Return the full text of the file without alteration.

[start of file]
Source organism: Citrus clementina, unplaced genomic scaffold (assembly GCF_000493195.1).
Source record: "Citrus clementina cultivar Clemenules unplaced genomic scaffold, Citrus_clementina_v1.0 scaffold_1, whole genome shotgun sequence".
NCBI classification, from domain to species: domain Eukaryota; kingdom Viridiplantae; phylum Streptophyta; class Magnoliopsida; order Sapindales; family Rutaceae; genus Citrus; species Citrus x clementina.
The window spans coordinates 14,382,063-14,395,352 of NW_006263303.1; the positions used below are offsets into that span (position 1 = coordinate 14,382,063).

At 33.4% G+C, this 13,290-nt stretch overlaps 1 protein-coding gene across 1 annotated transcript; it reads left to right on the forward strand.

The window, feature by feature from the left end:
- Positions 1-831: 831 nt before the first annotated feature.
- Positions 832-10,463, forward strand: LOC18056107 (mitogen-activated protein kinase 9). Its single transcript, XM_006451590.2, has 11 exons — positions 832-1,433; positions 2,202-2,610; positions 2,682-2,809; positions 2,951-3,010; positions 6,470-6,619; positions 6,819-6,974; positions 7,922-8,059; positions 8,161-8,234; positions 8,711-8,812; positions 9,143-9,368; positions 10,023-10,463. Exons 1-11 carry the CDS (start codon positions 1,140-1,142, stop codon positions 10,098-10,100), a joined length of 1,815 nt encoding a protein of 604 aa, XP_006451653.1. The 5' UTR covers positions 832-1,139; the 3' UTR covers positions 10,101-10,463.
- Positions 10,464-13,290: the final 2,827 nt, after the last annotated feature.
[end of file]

Source organism: Citrus clementina, unplaced genomic scaffold (assembly GCF_000493195.1).
Source record: "Citrus clementina cultivar Clemenules unplaced genomic scaffold, Citrus_clementina_v1.0 scaffold_1, whole genome shotgun sequence".
NCBI classification, from domain to species: domain Eukaryota; kingdom Viridiplantae; phylum Streptophyta; class Magnoliopsida; order Sapindales; family Rutaceae; genus Citrus; species Citrus x clementina.
The window spans coordinates 14,382,063-14,395,352 of NW_006263303.1; the positions used below are offsets into that span (position 1 = coordinate 14,382,063).

At 33.4% G+C, this 13,290-nt stretch overlaps 1 protein-coding gene across 1 annotated transcript; it reads left to right on the forward strand.

The window, feature by feature from the left end:
- Positions 1-831: 831 nt before the first annotated feature.
- Positions 832-10,463, forward strand: LOC18056107 (mitogen-activated protein kinase 9). Its single transcript, XM_006451590.2, has 11 exons — positions 832-1,433; positions 2,202-2,610; positions 2,682-2,809; positions 2,951-3,010; positions 6,470-6,619; positions 6,819-6,974; positions 7,922-8,059; positions 8,161-8,234; positions 8,711-8,812; positions 9,143-9,368; positions 10,023-10,463. Exons 1-11 carry the CDS (start codon positions 1,140-1,142, stop codon positions 10,098-10,100), a joined length of 1,815 nt encoding a protein of 604 aa, XP_006451653.1. The 5' UTR covers positions 832-1,139; the 3' UTR covers positions 10,101-10,463.
- Positions 10,464-13,290: the final 2,827 nt, after the last annotated feature.